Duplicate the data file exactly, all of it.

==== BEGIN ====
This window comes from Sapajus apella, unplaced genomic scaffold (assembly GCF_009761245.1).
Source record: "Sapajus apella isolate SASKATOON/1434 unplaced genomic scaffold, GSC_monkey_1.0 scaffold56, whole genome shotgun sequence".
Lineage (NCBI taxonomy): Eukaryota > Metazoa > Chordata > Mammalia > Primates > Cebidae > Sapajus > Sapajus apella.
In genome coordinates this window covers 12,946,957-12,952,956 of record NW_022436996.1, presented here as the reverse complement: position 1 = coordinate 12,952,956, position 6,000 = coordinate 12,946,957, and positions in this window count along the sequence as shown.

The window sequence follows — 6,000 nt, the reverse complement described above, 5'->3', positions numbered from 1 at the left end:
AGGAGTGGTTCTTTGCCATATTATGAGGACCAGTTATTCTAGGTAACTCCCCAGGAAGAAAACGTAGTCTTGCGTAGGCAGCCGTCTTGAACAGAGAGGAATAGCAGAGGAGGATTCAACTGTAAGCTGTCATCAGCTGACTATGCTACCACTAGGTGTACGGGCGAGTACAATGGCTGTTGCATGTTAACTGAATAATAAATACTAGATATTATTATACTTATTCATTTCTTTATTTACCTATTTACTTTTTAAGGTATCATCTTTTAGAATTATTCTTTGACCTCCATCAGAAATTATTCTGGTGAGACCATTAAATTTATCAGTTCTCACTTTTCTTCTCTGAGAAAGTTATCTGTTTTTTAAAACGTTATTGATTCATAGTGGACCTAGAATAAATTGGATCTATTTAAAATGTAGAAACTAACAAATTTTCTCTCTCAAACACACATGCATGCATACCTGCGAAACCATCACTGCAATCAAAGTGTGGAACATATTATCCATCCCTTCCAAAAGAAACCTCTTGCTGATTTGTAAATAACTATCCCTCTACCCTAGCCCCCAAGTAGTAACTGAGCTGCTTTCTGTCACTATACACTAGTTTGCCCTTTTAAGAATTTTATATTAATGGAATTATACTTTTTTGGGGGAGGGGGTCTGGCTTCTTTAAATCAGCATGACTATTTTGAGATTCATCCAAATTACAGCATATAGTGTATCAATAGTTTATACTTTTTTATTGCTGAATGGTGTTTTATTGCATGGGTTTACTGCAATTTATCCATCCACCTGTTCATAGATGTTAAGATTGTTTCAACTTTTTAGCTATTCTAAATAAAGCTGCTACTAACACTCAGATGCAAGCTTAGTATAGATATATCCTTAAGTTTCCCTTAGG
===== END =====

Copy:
This window comes from Sapajus apella, unplaced genomic scaffold (assembly GCF_009761245.1).
Source record: "Sapajus apella isolate SASKATOON/1434 unplaced genomic scaffold, GSC_monkey_1.0 scaffold56, whole genome shotgun sequence".
Lineage (NCBI taxonomy): Eukaryota > Metazoa > Chordata > Mammalia > Primates > Cebidae > Sapajus > Sapajus apella.
In genome coordinates this window covers 12,946,957-12,952,956 of record NW_022436996.1, presented here as the reverse complement: position 1 = coordinate 12,952,956, position 6,000 = coordinate 12,946,957, and positions in this window count along the sequence as shown.

The window sequence follows — 6,000 nt, the reverse complement described above, 5'->3', positions numbered from 1 at the left end:
AGGAGTGGTTCTTTGCCATATTATGAGGACCAGTTATTCTAGGTAACTCCCCAGGAAGAAAACGTAGTCTTGCGTAGGCAGCCGTCTTGAACAGAGAGGAATAGCAGAGGAGGATTCAACTGTAAGCTGTCATCAGCTGACTATGCTACCACTAGGTGTACGGGCGAGTACAATGGCTGTTGCATGTTAACTGAATAATAAATACTAGATATTATTATACTTATTCATTTCTTTATTTACCTATTTACTTTTTAAGGTATCATCTTTTAGAATTATTCTTTGACCTCCATCAGAAATTATTCTGGTGAGACCATTAAATTTATCAGTTCTCACTTTTCTTCTCTGAGAAAGTTATCTGTTTTTTAAAACGTTATTGATTCATAGTGGACCTAGAATAAATTGGATCTATTTAAAATGTAGAAACTAACAAATTTTCTCTCTCAAACACACATGCATGCATACCTGCGAAACCATCACTGCAATCAAAGTGTGGAACATATTATCCATCCCTTCCAAAAGAAACCTCTTGCTGATTTGTAAATAACTATCCCTCTACCCTAGCCCCCAAGTAGTAACTGAGCTGCTTTCTGTCACTATACACTAGTTTGCCCTTTTAAGAATTTTATATTAATGGAATTATACTTTTTTGGGGGAGGGGGTCTGGCTTCTTTAAATCAGCATGACTATTTTGAGATTCATCCAAATTACAGCATATAGTGTATCAATAGTTTATACTTTTTTATTGCTGAATGGTGTTTTATTGCATGGGTTTACTGCAATTTATCCATCCACCTGTTCATAGATGTTAAGATTGTTTCAACTTTTTAGCTATTCTAAATAAAGCTGCTACTAACACTCAGATGCAAGCTTAGTATAGATATATCCTTAAGTTTCCCTTAGG